The Harris Brothers and Lloyd formed a short-lived group called California Spectrum, but when Jimmy Bowen, who had produced the group's earlier work, launched his own label, Amos Records, the WCPAEB landed a new record deal. The group's 1969 release Where's Daddy? credited Markley and the Harris Brothers, though Michael Lloyd and Ron Morgan also played on the sessions; the album featured several songs that dealt with young women in a somewhat disturbing manner, and once again they failed to connect with a larger audience. Even by this band's standards, the West Coast Pop Art Experimental Band's swan song was curious: Markley opted to rename the group Markley, and recorded an album titled A Group, though the full WCPAEB lineup appeared on the LP. A Group received little notice, and soon the group was history under either name. Lloyd went on to a successful career as a producer and A&R man, Shaun Harris launched a brief solo career before going into film, Ron Morgan went on to play with Three Dog Night, Danny Harris divided his time between acting and folk music, and Bob Markley produced material for other artists before he died in 2003.

Personnel:
★ Bob Markley - vocals
★ Danny Harris - vocals, electric guitar
★ Ron Morgan - electric guitar (uncredited)
★ Shaun Harris - vocals, bass guitar

01. "In the Arena" - 4:10
02. "Suppose They Give a War and No One Comes" (Markley, Roger Bryant) - 3:38
03. "Buddha" - 2:05
04. "Smell of Incense" (Markley, Ron Morgan) - 5:47
05. "Overture - Wcpaeb Part II" - 1:28
06. "Queen Nymphet" - 2:19
07. "Unfree Child" - 3:58
08. "Carte Blanche" - 2:42
09. "Delicate Fawn" - 2:30
10. "Tracy Had a Hard Day Sunday" - 4:35

fredag 31 maj 2019

Fairport Convention - Selftitled (1st UK Album 1968 + Bonus)


290:- (24-Bit Limited Remaster Edition. Gruppens första album. Influenser av amerikansk "West-Coast Rock". Utgången utgåva. Laminerat konvolut. Bonusspår. Endast ett exemplar.)

Fairport Convention is Fairport Convention's debut album.

This is not to be confused with the A&M Records' "Fairport Convention," which is the USA release of their second album, What We Did On Our Holidays.


Fairport Convention were originally formed in 1967, allegedly as Britain’s answer to Jefferson Airplane. The original line-up was Judy Dyble and Ian MacDonald (vocals), Richard Thompson and Simon Nicol (guitars), Ashley “Tyger” Hutchings (bass) and (after their very first gig) Martin Lamble (percussion). In this form they made their major London stage debut at the Saville Theatre on one of Brian Epstein’s famous Sunday concerts.

Judy Dyble survived in the band for only one album, and this was it. She was replaced in 1968 by Sandy Denny, but during her short time with the band she managed to make a noticeable impression, particularly through her on-stage habit of knitting socks and scarves when not actually singing!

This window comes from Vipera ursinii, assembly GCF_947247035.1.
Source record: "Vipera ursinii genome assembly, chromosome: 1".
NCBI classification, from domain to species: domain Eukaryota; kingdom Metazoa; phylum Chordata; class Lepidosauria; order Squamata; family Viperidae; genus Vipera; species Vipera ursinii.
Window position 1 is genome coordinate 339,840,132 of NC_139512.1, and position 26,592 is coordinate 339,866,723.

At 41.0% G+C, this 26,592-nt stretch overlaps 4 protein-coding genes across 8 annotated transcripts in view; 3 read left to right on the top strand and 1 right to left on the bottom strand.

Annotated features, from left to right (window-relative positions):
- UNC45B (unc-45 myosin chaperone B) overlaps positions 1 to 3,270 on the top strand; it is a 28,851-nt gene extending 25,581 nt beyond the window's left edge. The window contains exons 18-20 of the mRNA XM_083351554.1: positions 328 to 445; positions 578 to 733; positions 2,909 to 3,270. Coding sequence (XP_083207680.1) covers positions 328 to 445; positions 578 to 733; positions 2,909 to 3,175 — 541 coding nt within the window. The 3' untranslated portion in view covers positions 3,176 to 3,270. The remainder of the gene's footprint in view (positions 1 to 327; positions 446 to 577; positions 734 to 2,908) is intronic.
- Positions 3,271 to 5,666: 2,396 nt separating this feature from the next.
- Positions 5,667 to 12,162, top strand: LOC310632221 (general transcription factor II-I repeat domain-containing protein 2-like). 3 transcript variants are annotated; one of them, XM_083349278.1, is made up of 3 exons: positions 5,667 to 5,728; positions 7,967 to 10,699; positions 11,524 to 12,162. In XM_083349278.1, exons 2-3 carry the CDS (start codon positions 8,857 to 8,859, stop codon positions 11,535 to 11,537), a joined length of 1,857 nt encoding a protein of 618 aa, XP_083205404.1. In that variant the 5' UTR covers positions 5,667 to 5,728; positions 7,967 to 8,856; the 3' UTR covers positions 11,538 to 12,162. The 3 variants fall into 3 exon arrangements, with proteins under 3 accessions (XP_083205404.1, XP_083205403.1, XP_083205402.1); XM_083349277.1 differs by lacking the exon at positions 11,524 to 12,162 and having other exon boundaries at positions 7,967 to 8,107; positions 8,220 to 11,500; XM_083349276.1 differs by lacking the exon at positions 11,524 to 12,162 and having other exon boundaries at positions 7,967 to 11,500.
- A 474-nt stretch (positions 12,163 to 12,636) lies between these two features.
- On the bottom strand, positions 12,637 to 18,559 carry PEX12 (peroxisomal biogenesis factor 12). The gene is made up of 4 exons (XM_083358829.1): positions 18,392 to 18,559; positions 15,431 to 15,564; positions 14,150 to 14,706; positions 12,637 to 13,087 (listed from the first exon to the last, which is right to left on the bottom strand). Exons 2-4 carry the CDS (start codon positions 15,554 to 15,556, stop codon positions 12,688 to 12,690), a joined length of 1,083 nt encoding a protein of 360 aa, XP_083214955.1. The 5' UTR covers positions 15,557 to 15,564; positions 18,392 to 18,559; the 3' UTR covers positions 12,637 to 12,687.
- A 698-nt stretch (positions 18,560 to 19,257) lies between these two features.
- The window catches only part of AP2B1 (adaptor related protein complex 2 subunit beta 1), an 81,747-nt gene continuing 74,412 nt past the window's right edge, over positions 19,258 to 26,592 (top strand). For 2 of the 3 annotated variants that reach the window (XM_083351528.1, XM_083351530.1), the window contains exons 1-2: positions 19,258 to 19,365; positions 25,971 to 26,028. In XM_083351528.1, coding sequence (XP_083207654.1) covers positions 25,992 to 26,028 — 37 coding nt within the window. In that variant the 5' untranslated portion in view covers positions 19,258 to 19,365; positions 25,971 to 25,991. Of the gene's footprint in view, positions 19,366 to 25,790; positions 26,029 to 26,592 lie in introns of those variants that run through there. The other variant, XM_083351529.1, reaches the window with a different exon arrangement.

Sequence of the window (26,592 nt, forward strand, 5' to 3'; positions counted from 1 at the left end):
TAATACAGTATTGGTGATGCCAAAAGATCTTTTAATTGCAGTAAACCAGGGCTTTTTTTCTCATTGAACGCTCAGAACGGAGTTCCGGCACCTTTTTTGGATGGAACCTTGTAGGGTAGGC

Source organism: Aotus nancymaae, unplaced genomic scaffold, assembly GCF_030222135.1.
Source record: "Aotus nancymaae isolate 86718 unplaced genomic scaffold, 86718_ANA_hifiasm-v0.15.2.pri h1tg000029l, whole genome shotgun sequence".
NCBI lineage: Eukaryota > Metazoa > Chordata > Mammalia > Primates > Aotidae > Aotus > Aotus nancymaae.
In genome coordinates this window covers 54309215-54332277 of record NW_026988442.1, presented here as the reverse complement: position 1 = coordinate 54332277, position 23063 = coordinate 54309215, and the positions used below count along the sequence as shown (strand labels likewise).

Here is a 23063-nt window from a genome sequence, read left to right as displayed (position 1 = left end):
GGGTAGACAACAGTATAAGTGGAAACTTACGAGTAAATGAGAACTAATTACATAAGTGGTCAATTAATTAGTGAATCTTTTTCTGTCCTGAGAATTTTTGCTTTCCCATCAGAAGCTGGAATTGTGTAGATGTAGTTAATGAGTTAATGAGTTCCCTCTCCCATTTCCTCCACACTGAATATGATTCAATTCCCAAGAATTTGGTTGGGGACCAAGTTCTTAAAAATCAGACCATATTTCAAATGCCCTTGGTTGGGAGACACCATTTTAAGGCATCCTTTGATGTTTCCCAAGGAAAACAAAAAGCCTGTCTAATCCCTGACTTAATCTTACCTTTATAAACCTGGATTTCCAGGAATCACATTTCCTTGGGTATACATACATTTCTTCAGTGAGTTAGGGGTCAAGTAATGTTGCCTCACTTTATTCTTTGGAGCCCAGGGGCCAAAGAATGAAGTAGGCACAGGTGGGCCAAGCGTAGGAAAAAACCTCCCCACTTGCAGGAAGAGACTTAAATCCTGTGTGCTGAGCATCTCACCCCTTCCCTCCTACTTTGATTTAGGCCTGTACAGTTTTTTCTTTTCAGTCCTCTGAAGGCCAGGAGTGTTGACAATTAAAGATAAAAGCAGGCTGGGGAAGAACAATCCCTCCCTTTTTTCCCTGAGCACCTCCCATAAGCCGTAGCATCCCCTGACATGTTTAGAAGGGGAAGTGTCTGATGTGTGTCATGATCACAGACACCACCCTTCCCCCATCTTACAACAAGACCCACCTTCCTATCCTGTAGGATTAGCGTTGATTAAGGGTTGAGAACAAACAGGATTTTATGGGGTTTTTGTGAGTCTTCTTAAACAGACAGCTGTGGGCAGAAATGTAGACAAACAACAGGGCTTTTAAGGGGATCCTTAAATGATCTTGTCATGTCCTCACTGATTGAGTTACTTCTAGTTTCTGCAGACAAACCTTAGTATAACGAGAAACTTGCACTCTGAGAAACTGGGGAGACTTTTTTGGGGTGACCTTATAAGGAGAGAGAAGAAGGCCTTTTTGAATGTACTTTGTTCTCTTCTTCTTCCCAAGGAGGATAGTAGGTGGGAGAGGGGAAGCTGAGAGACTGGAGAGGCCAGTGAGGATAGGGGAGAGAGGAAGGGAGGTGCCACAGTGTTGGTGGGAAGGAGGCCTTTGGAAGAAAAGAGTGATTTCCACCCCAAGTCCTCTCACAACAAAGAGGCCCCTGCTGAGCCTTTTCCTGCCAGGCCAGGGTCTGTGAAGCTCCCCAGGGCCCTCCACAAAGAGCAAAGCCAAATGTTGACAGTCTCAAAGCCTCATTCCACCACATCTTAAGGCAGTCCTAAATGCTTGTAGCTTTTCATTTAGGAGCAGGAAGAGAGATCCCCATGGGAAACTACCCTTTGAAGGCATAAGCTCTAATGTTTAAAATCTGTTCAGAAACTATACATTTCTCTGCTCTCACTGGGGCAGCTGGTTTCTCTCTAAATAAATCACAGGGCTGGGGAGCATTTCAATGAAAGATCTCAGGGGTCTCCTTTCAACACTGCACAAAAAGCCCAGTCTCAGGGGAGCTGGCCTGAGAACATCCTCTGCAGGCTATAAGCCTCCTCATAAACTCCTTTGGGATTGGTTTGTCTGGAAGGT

Fans of the "classic" folk/rock Fairport style will find this album a very different experience. It really does sound a lot like Jefferson Airplane!

Fairport Convention is often credited with being the first English electric folk band. Formed in April 1967, Fairport rapidly developed from playing cover versions of American 'west coast' style music to an individual style which melded rock music with traditional English tunes and songs. The lineup of their most celebrated album, Liege & Lief, comprised Sandy Denny, Ashley Hutchings, Dave Mattacks, Simon Nicol, Dave Swarbrick, and Richard Thompson.


Affected by numerous personnel changes throughout its first decade, Fairport Convention was temporarily disbanded in 1979 but played annual reunion concerts until they reformed in 1985. Since then, they have enjoyed stability and continue to tour and record regularly.

In part, the continuing success of Fairport Convention is due to the annual music festival the band organises. Cropredy Festival has been held every year since 1977 near Cropredy, a village five miles north of Banbury, Oxfordshire and attracts 20,000 fans. Now renamed Fairport's Cropredy Convention, it remains one of the key events in the UK folk festival calendar.

BBC Radio 2's Sold On Song TOP 100 songs as voted for by Radio 2 listeners put their early song "Meet On The Ledge" at Number 17. They had performed "Meet on the Ledge" on the 1969 launch of "From the Roundhouse" (a short-lived BBC-TV youth and arts programme about the London "underground scene"). In 2002 the band was given a Lifetime Achievement Award at the BBC Radio 2 Folk Awards and in 2006, Liege & Lief was voted the most influential folk album of all time in a public ballot, also run by the BBC.

Fairport Convention played their first concert at St Michael's Church Hall in Golders Green, North West London on 27 May 1967. Based in suburban north London, the group had coalesced around a bass guitar player and bandleader named Ashley 'Tyger' Hutchings.

The musicians convened for rehearsals at a house named Fairport, in Muswell Hill, North London the family home of rhythm guitarist Simon Nicol. Thus was born the name of a band that has endured for over four decades. As well as Hutchings and Nicol, there was lead guitarist Richard Thompson and Shaun Frater on drums.